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Milk Ejection Stimulation
The role of the milk ejection reflex (let-down) in milk production is indirect yet very important. Milk must be removed from the breast in order to stimulate more milk to be made, but it is not removed easily without the assistance of the milk ejection reflex, where oxytocin causes the muscle-like cells around the milk-making cells (alveoli) to contract and push milk out. The process of milk ejection is both amazing and complex in that it can be triggered both by physical stimulation and mental thoughts or emotions.
Another possible component that is often overlooked is the influence of the fullness of the ducts and alveoli. The principle is similar to the concept of a water balloon. When the balloon is very full and then let go, the water gushes out quickly; when it only has a little bit of water, it comes out more slowly when released. Your milk ejection is like a hand lightly squeezing that water balloon; when your breast is very full, milk tends to come out fast, but if it is only partially full, milk comes out more slowly.
Women with low milk production often complain of few or no noticeable symptoms of milk ejection. This is likely to be more a reflection of the low volume of milk than a problem with the reflex, but mothers often believe that they have a problem with milk ejection when they don’t readily feel it. When milk production increases, one of the first positive signs may be a stronger or more noticeable ejection. It really was there all the time, it just wasn’t as efficient or noticeable with lower milk volume. Watch your baby and observe for increased gulping or whispered “kuh” sounds, and watch your opposite breast for drops of milk. If pumping, watch for an increase in flow, even it is from drops to a steady drizzle. These tell you that your ejection reflex is happening even if you don’t feel it.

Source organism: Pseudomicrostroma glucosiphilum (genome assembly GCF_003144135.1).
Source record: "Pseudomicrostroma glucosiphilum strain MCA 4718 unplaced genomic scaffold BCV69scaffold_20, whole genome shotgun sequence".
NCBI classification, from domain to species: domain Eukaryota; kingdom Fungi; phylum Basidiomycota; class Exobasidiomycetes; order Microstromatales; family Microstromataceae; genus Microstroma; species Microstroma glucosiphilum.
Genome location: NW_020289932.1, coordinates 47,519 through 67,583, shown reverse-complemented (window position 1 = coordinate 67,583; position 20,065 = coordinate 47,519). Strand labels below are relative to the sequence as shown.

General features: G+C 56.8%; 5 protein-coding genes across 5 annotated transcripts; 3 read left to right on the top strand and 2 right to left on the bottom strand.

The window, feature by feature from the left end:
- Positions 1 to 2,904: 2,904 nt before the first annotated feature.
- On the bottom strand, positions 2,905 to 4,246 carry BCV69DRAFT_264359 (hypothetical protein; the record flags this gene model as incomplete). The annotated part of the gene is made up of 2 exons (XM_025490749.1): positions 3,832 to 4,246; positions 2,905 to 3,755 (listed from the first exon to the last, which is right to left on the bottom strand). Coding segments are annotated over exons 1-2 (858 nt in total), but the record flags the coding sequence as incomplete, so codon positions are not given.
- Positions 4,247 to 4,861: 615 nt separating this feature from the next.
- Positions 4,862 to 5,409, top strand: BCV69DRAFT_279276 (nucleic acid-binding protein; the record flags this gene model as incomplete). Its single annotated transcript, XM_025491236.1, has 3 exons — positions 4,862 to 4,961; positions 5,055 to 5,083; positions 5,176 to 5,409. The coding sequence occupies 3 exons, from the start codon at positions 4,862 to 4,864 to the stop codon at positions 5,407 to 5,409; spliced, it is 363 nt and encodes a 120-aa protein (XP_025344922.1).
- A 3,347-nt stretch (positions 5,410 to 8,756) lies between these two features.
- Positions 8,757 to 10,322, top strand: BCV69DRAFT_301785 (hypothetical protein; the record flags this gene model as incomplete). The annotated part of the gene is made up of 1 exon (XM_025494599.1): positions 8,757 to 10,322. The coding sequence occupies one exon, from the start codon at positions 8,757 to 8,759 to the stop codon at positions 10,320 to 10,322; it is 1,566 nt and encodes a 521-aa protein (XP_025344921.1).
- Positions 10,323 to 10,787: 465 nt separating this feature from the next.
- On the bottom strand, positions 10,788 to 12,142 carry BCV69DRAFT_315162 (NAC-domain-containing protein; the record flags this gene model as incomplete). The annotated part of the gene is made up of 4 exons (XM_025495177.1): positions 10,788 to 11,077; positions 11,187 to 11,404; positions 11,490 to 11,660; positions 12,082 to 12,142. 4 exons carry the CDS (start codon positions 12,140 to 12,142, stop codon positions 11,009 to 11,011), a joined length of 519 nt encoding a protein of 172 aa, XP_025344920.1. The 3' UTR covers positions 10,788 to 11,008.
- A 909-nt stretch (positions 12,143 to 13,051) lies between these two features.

If you do find that your milk ejection is taking a while to happen, the following physical techniques may help to trigger it. These may be especially helpful if baby is not breastfeeding long enough or vigorously enough and you must pump for additional stimulation.
Many mothers find that warm, moist compresses, applied to the breasts just prior to nursing or pumping, makes milk ejections happen more easily. There are commercial products for moist heat, but you can make your own by filling a tube sock with uncooked (not instant) rice, and sewing or tying the end closed. Lightly dampen the sock and microwave for 30 seconds or so, testing to make sure the sock is not too hot. The shape of the sock allows it to be wrapped comfortably around the breasts. You may also find that a warm, wet washcloth is very helpful. Hot showers are famous for initiating milk ejection, although they may not always be convenient. You can even try nursing your baby in a warm bath.
Rubs and Massages